Paul Rolly: Deputy's departure signals rift in Utah education
Those speaking on the record about the abrupt resignation of state Deputy Superintendent Brenda Hales have painted a picture of normalcy, no major controversy or disgruntlement that caused her to leave earlier than she had anticipated.
Hales herself told The Salt Lake Tribune that she had planned to retire this fall or winter. When she surprisingly gave her notice last Friday, she said she planned to use vacation and other leave until her retirement becomes official at the end of December.
But sources within the Utah Office of Education and others close to the issue paint a different picture.
Hales, a highly respected leader, made the sudden decision to leave immediately after state office staffers, including Superintendent Martell Menlove, were ordered out of an audit committee meeting of the state school board while panel members discussed a particular issue.
That snub was the culmination of months of insults and harassment toward staffers by certain board members, sources say.
Even Menlove, who already has announced he will retire later this year, began boxing up his personal effects as if he were preparing to quit as well.
He reconsidered and instead will step down in coming months. Hales was seen with tears in her eyes as she left the office Thursday night.
The problem, sources say, is a dysfunctional state board dominated by five or six determined members of the 15-strong panel who often huddle privately and call themselves the "Rat Pack."
Those board members have been trying to micromanage the state office and often are rude and disrespectful to staffers, say the sources, who insist on anonymity for fear of reprisals in what has become an atmosphere of intimidation.
In fact, more than half a dozen key staffers have left the office in the past year. Besides Hales and the forthcoming departure of Menlove, they include the adult education director, the Title 1 director, the curriculum director, the accreditation director, an assistant attorney general assigned to advise the office and that person's replacement, who lasted a month.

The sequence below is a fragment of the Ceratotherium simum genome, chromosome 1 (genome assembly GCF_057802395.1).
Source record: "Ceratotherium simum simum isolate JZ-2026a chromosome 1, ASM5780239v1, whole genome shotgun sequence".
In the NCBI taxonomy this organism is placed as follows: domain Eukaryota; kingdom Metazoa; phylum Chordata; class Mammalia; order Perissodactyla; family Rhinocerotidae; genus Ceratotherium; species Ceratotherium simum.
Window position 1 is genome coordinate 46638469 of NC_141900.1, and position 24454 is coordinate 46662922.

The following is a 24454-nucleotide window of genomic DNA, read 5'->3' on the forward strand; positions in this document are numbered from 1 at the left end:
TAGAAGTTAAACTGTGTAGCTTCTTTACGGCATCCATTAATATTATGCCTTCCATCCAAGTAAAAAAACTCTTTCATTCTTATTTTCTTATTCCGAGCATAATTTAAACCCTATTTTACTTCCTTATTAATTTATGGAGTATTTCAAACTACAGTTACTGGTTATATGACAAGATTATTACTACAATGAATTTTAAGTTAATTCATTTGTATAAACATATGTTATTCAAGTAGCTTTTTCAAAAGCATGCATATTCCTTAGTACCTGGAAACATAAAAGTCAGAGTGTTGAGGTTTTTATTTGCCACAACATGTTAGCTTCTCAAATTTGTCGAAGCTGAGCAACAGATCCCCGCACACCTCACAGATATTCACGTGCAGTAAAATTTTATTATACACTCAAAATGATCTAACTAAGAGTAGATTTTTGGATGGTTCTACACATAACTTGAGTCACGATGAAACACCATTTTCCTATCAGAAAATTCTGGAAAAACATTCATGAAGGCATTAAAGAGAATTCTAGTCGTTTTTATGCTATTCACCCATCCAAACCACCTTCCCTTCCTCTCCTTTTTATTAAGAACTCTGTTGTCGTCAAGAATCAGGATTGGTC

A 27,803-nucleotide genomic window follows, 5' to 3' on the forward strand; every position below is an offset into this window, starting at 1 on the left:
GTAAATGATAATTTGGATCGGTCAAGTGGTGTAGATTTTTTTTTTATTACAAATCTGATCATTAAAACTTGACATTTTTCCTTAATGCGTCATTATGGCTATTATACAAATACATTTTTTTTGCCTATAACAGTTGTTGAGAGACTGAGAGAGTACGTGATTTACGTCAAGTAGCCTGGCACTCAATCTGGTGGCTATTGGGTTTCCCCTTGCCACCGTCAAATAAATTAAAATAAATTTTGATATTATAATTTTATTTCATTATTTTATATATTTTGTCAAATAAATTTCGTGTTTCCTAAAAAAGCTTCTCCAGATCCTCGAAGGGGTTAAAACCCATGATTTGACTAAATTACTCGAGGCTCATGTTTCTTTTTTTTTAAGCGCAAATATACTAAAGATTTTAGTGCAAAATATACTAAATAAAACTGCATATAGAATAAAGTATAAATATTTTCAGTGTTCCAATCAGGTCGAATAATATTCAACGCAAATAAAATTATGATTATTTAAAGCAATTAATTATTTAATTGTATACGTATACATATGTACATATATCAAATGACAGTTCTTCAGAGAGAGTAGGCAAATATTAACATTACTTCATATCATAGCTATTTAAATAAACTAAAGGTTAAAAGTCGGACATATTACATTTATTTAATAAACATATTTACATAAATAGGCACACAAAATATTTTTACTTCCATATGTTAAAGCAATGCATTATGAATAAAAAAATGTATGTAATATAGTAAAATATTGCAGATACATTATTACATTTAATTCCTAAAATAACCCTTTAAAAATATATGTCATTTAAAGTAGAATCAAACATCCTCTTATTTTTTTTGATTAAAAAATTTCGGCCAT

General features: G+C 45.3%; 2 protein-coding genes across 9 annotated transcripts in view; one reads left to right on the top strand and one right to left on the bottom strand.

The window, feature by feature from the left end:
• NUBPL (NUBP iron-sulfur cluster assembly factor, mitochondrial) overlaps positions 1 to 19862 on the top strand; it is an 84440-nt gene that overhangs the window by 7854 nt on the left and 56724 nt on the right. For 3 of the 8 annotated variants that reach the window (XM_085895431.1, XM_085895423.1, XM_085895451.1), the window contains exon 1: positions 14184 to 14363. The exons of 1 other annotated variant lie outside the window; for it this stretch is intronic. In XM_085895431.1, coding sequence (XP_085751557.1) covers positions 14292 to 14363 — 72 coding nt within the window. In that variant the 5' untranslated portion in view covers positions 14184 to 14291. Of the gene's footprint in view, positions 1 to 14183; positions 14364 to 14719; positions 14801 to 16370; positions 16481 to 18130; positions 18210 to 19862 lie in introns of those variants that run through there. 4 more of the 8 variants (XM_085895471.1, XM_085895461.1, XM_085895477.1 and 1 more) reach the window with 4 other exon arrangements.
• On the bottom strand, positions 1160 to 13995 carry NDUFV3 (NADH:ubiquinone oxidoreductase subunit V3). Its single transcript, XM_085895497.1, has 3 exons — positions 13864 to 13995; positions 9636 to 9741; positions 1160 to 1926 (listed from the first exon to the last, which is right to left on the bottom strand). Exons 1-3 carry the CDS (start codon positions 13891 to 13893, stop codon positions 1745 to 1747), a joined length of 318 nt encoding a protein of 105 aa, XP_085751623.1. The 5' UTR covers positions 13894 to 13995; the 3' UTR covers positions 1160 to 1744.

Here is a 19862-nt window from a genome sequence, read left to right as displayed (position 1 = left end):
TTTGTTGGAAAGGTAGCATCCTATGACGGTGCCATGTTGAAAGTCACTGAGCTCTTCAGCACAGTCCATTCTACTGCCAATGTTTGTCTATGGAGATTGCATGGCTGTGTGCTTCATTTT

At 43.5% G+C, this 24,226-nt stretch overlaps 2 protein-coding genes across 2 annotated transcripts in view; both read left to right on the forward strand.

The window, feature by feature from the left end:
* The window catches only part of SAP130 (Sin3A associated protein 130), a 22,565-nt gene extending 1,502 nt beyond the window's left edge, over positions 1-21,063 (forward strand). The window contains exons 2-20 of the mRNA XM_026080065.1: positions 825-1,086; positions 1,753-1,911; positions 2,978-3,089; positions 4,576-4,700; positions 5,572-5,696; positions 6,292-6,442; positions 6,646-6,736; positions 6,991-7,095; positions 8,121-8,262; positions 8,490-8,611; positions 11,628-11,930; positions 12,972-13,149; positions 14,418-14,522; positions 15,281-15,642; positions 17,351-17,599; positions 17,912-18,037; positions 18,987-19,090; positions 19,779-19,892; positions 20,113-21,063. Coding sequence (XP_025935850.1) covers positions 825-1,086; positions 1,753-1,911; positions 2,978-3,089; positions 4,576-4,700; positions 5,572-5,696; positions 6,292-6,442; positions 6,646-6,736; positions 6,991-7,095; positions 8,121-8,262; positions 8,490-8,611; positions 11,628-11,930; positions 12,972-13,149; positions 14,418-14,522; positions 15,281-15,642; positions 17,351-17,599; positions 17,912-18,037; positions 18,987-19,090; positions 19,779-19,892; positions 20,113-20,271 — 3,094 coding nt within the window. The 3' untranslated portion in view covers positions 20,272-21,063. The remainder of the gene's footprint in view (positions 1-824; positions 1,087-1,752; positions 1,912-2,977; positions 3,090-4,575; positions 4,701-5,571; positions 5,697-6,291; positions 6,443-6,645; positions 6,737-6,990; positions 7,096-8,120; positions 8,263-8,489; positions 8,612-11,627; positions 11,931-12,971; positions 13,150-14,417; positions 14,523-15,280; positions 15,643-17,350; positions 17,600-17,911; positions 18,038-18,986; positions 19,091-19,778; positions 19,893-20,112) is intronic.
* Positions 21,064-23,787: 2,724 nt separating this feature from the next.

In addition, former Superintendent Larry Shumway, sources say, had told the staff he intended to stay in the job for five years. He left after three. Menlove, who replaced him, had originally vowed to stay for five years, but he announced his pending retirement after 18 months.
Many of the board members whom staff see as the problem were elected after the Legislature changed the process by which school board candidates appear on the ballot.
The system employs a 12-member nominating committee, which pares the number of applicants in each district to three. Those names are sent to the governor, who picks two to appear on the ballot.
The law is specific in the makeup of the selection committee. It calls for six from the business community and six from education community (charter schools, higher education, local school boards, parents, school administrators and teachers).
Some members of the business faction are lobbyists and have close associations with legislators.
Because one of the education categories is charter schools, that member is not necessarily in sync with the other education members.
Skeptics have said the current system emerged after voters spanked the Legislature in 2007, repealing a law that allowed parents sending their children to private schools to get tax credits in the form of vouchers.
The school board at the time opposed the voucher law. Critics say the Legislature has been punishing those board members ever since.
Since the current system has been in place, the selection committee has rejected six incumbent school board members, depriving voters of the opportunity to re-elect those officeholders.
The school board's current chairman, David Crandall, also heads a charter school board. He recently pulled from the school board agenda a proposal that would have strengthened the monitoring of charter schools.
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